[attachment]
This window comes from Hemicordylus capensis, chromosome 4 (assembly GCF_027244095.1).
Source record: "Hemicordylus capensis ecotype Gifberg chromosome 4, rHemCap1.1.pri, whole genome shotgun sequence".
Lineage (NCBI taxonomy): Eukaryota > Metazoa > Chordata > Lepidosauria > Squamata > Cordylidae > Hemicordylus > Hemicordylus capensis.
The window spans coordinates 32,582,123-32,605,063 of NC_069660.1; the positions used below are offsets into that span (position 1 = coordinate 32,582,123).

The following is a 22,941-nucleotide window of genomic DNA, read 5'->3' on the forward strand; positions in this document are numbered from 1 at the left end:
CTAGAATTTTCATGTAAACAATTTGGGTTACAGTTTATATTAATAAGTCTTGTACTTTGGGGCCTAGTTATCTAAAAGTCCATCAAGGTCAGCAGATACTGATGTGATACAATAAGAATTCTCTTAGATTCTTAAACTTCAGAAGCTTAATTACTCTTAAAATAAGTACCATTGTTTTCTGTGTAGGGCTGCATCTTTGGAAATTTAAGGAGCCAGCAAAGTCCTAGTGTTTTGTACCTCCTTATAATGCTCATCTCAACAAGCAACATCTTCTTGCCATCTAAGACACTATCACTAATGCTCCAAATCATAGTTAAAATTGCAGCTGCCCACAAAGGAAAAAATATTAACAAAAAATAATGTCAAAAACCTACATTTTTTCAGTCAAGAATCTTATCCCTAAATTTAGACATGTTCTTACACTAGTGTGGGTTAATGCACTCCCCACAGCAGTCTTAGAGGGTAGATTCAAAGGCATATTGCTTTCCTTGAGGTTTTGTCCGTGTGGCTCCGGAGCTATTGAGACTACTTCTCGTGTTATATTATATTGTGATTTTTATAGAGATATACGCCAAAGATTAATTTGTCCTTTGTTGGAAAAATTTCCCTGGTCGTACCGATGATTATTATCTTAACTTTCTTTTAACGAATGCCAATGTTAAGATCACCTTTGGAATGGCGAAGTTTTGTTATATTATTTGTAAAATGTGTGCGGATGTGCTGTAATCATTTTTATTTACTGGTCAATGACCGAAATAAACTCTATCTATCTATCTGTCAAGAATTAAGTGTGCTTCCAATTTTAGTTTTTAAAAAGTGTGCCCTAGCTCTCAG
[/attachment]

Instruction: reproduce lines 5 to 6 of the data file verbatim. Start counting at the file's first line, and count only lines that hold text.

The following is a 22,941-nucleotide window of genomic DNA, read 5'->3' on the forward strand; positions in this document are numbered from 1 at the left end:
CTAGAATTTTCATGTAAACAATTTGGGTTACAGTTTATATTAATAAGTCTTGTACTTTGGGGCCTAGTTATCTAAAAGTCCATCAAGGTCAGCAGATACTGATGTGATACAATAAGAATTCTCTTAGATTCTTAAACTTCAGAAGCTTAATTACTCTTAAAATAAGTACCATTGTTTTCTGTGTAGGGCTGCATCTTTGGAAATTTAAGGAGCCAGCAAAGTCCTAGTGTTTTGTACCTCCTTATAATGCTCATCTCAACAAGCAACATCTTCTTGCCATCTAAGACACTATCACTAATGCTCCAAATCATAGTTAAAATTGCAGCTGCCCACAAAGGAAAAAATATTAACAAAAAATAATGTCAAAAACCTACATTTTTTCAGTCAAGAATCTTATCCCTAAATTTAGACATGTTCTTACACTAGTGTGGGTTAATGCACTCCCCACAGCAGTCTTAGAGGGTAGATTCAAAGGCATATTGCTTTCCTTGAGGTTTTGTCCGTGTGGCTCCGGAGCTATTGAGACTACTTCTCGTGTTATATTATATTGTGATTTTTATAGAGATATACGCCAAAGATTAATTTGTCCTTTGTTGGAAAAATTTCCCTGGTCGTACCGATGATTATTATCTTAACTTTCTTTTAACGAATGCCAATGTTAAGATCACCTTTGGAATGGCGAAGTTTTGTTATATTATTTGTAAAATGTGTGCGGATGTGCTGTAATCATTTTTATTTACTGGTCAATGACCGAAATAAACTCTATCTATCTATCTGTCAAGAATTAAGTGTGCTTCCAATTTTAGTTTTTAAAAAGTGTGCCCTAGCTCTCAG